Tag Archives: criticism

CONFERENCE ON “DEMOCRACY AND ITS CRITICS: ANCIENT AND MODERN” – REMINDER

“DEMOCRACY AND ITS CRITICS: ANCIENT AND MODERN”, 22 OCTOBER 2011, ST. HUGH’S COLLEGE, OXFORD UNIVERSITY

This is a reminder that the Political Thought Specialist Group of the Political Studies Association of the United Kingdom
will hold an one-day conference on the theme of “Democracy and Its Critics: Ancient and Modern” at St. Hugh’s College, Oxford on Saturday,
22nd October 2011. For the conference programme please go to http://www.psa.ac.uk/spgrp/39/PolThought11.pdf.

There is a participatory fee of £37.00, which will cover mid-morning tea/coffee and biscuits, a sandwich lunch and mid-afternoon tea/coffee and cake.

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Genealogies of Political Authority

Hello all. I’ve recently published an article that may be of interest to readers of Public Reason, in particular those of you who are interested in questions relating to the normative status of political authority. I’m currently planning a sequel to the piece in which I expand upon some of the central arguments, so I would greatly appreciate some feedback, if any of you could spare the time. A brief summary follows.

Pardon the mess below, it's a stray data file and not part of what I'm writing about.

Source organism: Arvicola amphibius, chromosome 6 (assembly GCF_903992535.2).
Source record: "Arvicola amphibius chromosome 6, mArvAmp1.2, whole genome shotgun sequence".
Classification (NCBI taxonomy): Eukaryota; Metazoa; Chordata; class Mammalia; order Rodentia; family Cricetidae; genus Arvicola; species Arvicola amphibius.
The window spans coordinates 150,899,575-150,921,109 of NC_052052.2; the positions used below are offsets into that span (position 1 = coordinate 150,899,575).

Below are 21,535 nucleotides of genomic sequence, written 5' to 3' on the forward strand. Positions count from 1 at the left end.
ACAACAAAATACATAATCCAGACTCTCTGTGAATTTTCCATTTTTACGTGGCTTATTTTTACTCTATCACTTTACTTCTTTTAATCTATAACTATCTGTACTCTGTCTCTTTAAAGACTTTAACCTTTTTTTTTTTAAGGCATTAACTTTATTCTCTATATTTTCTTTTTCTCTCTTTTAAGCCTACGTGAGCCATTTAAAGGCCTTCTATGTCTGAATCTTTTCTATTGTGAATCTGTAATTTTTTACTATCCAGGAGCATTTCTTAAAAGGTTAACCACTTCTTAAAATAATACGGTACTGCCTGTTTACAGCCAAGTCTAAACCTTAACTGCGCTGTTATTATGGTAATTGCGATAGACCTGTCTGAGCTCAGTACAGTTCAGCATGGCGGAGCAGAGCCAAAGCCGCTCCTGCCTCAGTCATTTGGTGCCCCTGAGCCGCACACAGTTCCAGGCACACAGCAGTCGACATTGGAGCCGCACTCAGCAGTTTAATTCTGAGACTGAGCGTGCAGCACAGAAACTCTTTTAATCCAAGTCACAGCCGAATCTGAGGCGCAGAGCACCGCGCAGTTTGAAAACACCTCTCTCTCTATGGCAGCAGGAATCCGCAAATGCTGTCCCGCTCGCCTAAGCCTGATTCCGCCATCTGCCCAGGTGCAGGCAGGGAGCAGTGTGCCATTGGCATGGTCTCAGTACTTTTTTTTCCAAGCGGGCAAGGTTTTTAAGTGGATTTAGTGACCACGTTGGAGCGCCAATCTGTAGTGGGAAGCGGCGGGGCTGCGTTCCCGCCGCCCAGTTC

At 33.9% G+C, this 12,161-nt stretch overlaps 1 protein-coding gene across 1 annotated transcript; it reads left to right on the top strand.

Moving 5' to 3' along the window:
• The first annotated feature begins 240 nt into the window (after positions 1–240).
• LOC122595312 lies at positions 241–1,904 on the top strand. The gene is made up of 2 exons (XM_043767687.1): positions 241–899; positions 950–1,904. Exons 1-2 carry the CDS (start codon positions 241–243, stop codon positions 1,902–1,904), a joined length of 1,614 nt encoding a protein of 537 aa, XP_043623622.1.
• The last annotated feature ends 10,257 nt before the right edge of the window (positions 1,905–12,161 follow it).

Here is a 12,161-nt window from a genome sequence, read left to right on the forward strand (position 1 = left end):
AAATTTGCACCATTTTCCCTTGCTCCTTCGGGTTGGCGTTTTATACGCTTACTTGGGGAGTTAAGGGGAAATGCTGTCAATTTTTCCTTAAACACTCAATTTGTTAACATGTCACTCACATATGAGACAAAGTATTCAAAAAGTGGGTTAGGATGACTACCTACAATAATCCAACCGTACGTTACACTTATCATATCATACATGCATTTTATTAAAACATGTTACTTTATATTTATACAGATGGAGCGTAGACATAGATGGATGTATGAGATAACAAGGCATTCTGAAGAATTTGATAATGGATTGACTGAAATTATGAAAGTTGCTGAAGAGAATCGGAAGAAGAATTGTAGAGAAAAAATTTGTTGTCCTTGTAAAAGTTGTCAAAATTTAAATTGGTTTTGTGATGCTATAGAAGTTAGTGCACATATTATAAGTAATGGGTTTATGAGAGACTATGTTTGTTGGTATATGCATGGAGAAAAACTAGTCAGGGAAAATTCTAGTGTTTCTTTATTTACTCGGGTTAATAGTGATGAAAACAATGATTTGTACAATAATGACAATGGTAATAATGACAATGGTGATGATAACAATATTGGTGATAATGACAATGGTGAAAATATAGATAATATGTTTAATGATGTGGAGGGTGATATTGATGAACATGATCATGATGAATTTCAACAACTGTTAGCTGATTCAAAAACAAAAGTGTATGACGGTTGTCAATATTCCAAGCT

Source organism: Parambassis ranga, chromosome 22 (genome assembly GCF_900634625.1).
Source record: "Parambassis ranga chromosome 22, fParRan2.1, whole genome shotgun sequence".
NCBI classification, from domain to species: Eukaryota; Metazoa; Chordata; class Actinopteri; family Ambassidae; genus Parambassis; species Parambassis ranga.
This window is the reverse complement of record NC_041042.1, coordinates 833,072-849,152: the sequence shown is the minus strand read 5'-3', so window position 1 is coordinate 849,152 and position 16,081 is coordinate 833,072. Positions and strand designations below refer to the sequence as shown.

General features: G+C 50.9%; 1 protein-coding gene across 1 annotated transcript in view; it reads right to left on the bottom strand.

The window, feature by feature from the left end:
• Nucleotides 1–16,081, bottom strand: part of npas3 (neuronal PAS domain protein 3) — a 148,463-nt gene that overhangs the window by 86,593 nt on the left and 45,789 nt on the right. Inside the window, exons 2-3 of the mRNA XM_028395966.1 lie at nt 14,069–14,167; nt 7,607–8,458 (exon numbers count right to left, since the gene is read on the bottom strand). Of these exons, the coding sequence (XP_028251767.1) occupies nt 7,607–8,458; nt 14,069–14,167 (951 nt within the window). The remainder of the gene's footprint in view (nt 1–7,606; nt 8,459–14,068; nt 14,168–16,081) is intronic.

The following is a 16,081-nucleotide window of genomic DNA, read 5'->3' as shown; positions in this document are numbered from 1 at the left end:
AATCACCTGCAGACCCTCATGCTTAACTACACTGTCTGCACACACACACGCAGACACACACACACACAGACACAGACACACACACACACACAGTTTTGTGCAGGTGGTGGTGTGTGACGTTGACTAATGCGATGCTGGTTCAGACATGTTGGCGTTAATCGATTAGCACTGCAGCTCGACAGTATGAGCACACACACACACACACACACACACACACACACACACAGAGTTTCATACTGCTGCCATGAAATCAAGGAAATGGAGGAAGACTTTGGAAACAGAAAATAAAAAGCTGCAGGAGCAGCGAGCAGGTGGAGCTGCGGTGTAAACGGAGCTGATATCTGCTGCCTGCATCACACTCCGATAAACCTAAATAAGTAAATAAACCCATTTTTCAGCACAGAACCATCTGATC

The article begins with an interpretation of Nietzsche’s thought that emphasizes his preoccupation with genealogy as a critical method and his insistence that modern forms of political authority pose a peculiar threat to the emergence of the sovereign individual. In the second section of the article, I distill these reflections into a theory about legitimate political authority. My argument is that there are certain requirements that govern the accounts that state officials may give in order to justify their decisions to citizens. I derive these requirements from a series of thought experiments and call them the requirements of legitimate political reasoning. They are: (1) the requirement of right reasons, that is, publicly offered reasons must track the reasons that were actually operative in the decision-making behind closed doors; (2) the requirement of procedural propriety, that is, the account must not appeal to reasons that are inappropriate or extraneous to the decision in question; and (3) the transparency of reasons requirement, that is, within reasonable limits, the account should consist of the full set of reasons that are appropriate to the decision in question, without any concealment of reasons for political purposes.

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